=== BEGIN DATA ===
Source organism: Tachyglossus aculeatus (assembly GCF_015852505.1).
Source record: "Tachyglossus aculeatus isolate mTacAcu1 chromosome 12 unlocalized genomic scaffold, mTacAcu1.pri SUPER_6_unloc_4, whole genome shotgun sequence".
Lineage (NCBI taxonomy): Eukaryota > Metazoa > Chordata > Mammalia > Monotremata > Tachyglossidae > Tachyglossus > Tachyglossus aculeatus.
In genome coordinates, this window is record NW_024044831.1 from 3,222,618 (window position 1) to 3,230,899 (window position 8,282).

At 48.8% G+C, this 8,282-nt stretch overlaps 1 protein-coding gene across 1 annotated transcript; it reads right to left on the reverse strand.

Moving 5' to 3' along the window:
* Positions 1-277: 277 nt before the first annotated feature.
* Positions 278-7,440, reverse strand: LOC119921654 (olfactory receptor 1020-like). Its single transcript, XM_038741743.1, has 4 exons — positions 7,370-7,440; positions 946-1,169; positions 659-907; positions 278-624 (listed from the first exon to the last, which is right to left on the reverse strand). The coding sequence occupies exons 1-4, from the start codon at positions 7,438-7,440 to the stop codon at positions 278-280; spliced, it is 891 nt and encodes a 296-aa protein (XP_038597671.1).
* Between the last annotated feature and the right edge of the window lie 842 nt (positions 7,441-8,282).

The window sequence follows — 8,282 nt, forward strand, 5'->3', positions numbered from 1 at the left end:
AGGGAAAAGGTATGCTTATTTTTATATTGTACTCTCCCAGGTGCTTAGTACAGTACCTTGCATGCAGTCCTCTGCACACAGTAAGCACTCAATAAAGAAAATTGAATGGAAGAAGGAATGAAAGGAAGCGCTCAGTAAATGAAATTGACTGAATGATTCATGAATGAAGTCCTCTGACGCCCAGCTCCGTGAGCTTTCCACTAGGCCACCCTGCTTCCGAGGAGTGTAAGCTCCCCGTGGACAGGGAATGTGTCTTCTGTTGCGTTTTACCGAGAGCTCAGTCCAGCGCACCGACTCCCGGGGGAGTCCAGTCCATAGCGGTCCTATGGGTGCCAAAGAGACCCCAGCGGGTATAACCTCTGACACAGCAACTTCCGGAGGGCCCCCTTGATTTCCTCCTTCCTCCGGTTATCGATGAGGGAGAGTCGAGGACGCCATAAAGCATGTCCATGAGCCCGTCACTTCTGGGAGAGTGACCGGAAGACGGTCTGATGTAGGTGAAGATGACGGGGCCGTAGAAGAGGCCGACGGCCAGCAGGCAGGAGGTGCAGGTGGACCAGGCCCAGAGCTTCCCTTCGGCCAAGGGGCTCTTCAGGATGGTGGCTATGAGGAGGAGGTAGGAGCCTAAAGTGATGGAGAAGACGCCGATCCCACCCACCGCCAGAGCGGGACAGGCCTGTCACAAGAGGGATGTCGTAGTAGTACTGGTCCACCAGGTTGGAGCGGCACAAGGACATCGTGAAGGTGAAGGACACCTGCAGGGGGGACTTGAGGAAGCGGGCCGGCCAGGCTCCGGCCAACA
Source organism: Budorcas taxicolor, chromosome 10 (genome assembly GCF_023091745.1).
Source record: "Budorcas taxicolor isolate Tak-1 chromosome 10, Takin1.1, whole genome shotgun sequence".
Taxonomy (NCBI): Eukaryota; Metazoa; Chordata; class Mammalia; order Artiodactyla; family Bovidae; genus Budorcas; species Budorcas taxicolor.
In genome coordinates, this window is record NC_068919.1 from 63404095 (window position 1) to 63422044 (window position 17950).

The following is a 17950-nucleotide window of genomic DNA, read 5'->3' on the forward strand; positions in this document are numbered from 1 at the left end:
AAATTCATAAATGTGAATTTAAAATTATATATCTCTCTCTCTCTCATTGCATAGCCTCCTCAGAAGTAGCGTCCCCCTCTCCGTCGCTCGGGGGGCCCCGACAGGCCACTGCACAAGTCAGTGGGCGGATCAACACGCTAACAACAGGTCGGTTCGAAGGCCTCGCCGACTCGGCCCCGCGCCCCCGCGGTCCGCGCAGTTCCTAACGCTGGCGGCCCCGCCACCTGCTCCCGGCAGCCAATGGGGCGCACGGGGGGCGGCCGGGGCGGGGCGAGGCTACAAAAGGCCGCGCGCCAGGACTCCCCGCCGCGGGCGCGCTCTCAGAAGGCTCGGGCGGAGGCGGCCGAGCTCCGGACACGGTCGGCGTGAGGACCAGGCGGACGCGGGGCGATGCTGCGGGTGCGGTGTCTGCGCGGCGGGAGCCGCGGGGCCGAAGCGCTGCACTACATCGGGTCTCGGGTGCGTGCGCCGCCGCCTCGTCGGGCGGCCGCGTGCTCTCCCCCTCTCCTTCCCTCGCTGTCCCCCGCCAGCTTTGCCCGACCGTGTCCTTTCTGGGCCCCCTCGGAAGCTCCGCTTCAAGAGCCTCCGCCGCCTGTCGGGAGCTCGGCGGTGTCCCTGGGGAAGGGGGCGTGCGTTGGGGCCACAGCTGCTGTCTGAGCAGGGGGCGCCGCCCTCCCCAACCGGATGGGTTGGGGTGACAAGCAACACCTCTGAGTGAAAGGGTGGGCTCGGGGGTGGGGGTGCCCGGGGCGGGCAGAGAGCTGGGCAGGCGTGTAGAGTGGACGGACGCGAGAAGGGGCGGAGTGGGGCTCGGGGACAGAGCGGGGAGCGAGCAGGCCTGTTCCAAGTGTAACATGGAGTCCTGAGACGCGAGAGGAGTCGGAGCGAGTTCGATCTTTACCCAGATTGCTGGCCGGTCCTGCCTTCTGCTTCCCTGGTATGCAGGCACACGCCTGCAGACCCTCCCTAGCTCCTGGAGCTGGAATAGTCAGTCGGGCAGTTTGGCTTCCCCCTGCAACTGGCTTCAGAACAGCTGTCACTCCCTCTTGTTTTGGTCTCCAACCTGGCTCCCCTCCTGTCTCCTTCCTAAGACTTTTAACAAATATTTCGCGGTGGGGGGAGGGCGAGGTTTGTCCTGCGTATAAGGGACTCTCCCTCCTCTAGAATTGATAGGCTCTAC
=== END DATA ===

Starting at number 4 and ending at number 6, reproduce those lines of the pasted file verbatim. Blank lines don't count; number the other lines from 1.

In genome coordinates, this window is record NW_024044831.1 from 3,222,618 (window position 1) to 3,230,899 (window position 8,282).

At 48.8% G+C, this 8,282-nt stretch overlaps 1 protein-coding gene across 1 annotated transcript; it reads right to left on the reverse strand.

Moving 5' to 3' along the window: